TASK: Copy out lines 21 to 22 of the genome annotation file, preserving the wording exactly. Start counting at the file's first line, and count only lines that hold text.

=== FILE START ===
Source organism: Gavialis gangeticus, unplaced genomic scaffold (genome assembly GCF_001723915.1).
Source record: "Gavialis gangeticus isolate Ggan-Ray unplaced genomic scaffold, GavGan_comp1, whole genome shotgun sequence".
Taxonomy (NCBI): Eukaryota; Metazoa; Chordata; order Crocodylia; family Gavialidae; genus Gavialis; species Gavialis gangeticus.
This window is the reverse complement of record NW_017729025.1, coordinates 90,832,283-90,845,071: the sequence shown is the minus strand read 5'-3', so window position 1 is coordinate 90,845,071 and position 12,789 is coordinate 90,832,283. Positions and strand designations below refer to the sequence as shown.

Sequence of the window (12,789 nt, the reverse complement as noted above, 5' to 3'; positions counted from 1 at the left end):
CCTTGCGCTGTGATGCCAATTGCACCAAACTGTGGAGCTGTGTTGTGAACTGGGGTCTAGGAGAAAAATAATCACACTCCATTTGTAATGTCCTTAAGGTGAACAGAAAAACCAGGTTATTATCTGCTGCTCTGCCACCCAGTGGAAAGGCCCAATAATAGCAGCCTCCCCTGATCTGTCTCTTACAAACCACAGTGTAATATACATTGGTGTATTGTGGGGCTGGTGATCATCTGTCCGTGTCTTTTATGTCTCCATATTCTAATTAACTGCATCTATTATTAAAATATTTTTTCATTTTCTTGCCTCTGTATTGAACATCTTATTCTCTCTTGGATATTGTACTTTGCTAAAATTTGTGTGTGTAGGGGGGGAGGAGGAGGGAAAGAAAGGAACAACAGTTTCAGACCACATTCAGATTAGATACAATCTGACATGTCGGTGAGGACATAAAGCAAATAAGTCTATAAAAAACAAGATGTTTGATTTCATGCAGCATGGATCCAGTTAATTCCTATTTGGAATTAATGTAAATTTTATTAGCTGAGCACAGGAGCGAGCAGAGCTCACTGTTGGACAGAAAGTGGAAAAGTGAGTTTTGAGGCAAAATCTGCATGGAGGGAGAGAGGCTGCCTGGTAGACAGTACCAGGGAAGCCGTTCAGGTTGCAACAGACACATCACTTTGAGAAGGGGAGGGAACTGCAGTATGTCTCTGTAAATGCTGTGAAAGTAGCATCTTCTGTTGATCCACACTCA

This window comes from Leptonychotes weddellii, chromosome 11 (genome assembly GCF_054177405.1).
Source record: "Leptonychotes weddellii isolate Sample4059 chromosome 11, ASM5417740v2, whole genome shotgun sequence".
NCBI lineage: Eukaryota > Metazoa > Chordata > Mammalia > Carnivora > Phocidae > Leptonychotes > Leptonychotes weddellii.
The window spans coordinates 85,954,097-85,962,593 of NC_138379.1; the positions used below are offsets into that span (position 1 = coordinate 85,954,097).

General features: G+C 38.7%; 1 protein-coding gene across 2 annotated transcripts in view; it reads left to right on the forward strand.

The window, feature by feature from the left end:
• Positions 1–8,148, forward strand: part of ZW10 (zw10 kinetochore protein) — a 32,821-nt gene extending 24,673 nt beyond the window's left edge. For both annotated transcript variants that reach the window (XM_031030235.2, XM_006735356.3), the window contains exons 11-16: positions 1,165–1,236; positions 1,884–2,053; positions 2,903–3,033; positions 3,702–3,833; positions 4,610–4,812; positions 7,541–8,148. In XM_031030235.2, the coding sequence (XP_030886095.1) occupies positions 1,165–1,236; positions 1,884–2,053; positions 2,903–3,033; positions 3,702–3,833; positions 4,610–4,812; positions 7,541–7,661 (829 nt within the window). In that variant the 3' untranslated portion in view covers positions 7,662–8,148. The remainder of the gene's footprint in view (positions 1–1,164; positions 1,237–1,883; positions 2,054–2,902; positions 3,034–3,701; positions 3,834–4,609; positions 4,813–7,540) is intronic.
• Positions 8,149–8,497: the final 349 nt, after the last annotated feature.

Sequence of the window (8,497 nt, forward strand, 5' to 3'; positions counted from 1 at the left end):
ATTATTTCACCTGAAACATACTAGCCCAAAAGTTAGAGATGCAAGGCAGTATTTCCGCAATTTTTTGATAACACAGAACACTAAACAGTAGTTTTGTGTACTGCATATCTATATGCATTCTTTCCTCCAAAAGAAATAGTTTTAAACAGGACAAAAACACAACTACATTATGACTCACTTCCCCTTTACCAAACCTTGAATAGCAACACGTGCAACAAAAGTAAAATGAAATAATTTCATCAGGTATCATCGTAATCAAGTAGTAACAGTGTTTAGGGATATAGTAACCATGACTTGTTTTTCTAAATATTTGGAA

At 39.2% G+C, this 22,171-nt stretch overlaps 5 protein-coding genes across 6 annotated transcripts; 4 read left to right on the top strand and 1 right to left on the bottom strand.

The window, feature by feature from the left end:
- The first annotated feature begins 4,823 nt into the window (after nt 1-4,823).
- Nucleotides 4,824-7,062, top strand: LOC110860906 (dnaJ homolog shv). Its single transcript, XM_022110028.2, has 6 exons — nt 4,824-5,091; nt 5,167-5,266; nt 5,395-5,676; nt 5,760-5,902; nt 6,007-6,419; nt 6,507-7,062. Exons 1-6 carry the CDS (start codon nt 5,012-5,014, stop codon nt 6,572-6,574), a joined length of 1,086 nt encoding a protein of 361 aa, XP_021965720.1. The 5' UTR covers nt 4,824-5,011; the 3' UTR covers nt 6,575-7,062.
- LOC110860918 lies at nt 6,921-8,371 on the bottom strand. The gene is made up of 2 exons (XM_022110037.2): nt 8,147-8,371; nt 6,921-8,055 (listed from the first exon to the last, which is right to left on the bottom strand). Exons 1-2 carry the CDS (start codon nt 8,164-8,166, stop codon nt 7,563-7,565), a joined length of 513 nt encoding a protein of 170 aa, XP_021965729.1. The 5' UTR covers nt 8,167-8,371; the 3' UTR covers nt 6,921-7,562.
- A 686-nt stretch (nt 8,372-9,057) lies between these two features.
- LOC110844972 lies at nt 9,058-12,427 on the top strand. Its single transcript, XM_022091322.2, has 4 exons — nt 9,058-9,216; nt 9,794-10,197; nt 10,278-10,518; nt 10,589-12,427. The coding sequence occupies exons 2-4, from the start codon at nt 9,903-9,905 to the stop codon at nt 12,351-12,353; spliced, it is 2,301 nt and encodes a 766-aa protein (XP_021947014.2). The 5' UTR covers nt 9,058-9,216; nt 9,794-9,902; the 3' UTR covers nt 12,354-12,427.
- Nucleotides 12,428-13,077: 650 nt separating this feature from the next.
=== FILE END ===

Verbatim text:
- LOC110860918 lies at nt 6,921-8,371 on the bottom strand. The gene is made up of 2 exons (XM_022110037.2): nt 8,147-8,371; nt 6,921-8,055 (listed from the first exon to the last, which is right to left on the bottom strand). Exons 1-2 carry the CDS (start codon nt 8,164-8,166, stop codon nt 7,563-7,565), a joined length of 513 nt encoding a protein of 170 aa, XP_021965729.1. The 5' UTR covers nt 8,167-8,371; the 3' UTR covers nt 6,921-7,562.
- A 686-nt stretch (nt 8,372-9,057) lies between these two features.